I Saw Spider-Man: No Way Home Three Times In One Day

This article contains zero spoilers for "Spider-Man: No Way Home."

One of the perks of living in the United Kingdom is getting the latest Marvel movies slightly earlier than the United States. It almost makes up for the perpetually overcast weather, and definitely does not make up for A24 movies releasing months late. 

In the case of "Spider-Man: No Way Home," I was privileged to have an entire day's head-start. So, naturally, I decided to watch this 2.5-hour movie three times in the space of a single day. That's 7.5 hours of Spider-Man spread across three showtimes, offering three radically different versions of "the theatrical experience."

This marathon Spider-session wasn't intended as an experiment or driven by an unmatched passion for Spider-Man (though obviously I do love you, Spider-Man). I saw "Spider-Man: No Way Home" three times in a day for the same reason I saw "Avengers: Endgame" for the first time at the only subtitled midnight screening, blindly scribbling down the spellings of made-up sci-fi words into a notebook while staring unblinkingly at the screen to ensure that I didn't miss any plot points: because it's my job. 

Also, because...


There's no greater job perk than having a valid excuse to see "Spider-Man: No Way Home" three different ways with three different "Day One" crowds. From the dignified to the downright chaotic, here's what Day One was like.

10:30 A.M. — The 'First!' Crowd

Unsurprisingly, given the box office forecast, even the morning showing of "Spider-Man: No Way Home" was more than half full. This was the crowd who could not stand to wait a minute longer for this movie than absolutely necessary, and I got the strong sense — based on their more muted responses to the movie's biggest reveals — that many in the crowd had been actively hunting down the leaks and spoilers in advance. 

The 10:30 A.M. crowd listened with rapt attention and kept their cheers and applause brief, in order to avoid missing out on anything. They laughed at the inside jokes and witty one-liners. References to the comic books and other Marvel movies set off a quiet flurry of excited whispers. Being clued in to how Marvel Cinematic Universe movies work, almost everyone stayed until after the credits. All-in-all, a very well-behaved audience — but perhaps a little too well-behaved. Let's move on to the next bowl of porridge.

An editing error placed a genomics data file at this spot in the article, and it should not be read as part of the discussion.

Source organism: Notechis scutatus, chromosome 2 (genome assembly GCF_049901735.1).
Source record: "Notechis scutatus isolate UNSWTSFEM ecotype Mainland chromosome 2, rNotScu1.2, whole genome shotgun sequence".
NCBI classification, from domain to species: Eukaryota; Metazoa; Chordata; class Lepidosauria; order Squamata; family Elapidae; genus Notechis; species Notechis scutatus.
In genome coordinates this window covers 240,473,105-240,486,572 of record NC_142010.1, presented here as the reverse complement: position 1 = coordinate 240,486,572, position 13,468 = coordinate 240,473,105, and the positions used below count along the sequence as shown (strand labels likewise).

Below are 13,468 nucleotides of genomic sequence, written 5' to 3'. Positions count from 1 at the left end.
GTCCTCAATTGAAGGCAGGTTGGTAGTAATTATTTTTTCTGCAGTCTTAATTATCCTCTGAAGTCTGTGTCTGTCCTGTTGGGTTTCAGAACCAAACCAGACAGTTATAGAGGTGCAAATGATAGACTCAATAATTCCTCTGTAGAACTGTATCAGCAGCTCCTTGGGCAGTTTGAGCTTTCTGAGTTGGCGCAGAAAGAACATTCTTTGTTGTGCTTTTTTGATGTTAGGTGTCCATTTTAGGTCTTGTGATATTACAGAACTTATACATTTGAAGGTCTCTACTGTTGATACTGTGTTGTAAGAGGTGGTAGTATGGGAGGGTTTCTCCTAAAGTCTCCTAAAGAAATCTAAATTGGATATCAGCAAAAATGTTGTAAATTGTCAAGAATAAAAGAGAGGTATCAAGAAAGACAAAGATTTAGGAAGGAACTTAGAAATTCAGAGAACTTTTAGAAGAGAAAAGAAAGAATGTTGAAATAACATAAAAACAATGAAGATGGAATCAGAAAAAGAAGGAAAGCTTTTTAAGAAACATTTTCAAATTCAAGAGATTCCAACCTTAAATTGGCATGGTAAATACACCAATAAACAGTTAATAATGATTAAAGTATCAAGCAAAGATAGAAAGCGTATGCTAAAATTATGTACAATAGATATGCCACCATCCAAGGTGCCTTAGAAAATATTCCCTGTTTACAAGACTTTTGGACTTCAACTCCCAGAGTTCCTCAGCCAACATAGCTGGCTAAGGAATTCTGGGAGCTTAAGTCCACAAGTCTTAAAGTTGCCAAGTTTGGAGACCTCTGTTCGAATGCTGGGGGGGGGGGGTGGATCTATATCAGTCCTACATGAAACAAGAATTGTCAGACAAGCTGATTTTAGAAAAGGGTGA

2:00 P.M. — The Mild-Mannered Matinée Crowd

After a quick lunch break, it was back into the cinema for Round Two. The 2 P.M. matinée was about as close to the Christopher Nolanean ideal of the "theatrical experience" as it's possible to get: a full house, with a minimum age of 16 (U.K. schools hadn't broken up for the holidays yet), and a strong collective sense of when to be quiet and when to cheer. Moments that got gasps at the 10:30 A.M. screening got scattered screams and squeals in the afternoon. Details that had earlier prompted whispers now earned audible exclamations of "That's [redacted] from [redacted]!" — but each burst of chatter died down as quickly as it had arisen, as a strongly engaged audience waited for the next big reveal. 

It was clear that this crowd hadn't been paying as much attention to the online build-up; moments that had been revealed in TV spots and international trailers caused an audible flurry of excitement among people seeing them for the first time. If Sony was looking to cut together a trailer with audience reactions, this would have been the perfect crowd for it.

10:30 P.M. — Chaos Reigns

I knew the 10:30 P.M. showing of "Spider-Man: No Way Home" was going to be different when a large group of people decided they didn't like their assigned seats and moved to seats that had a better view — and which, therefore, would have been booked weeks in advance. The seats' true owners arrived less than five minutes later, resulting in what we Brits call "a bit of a kerfuffle."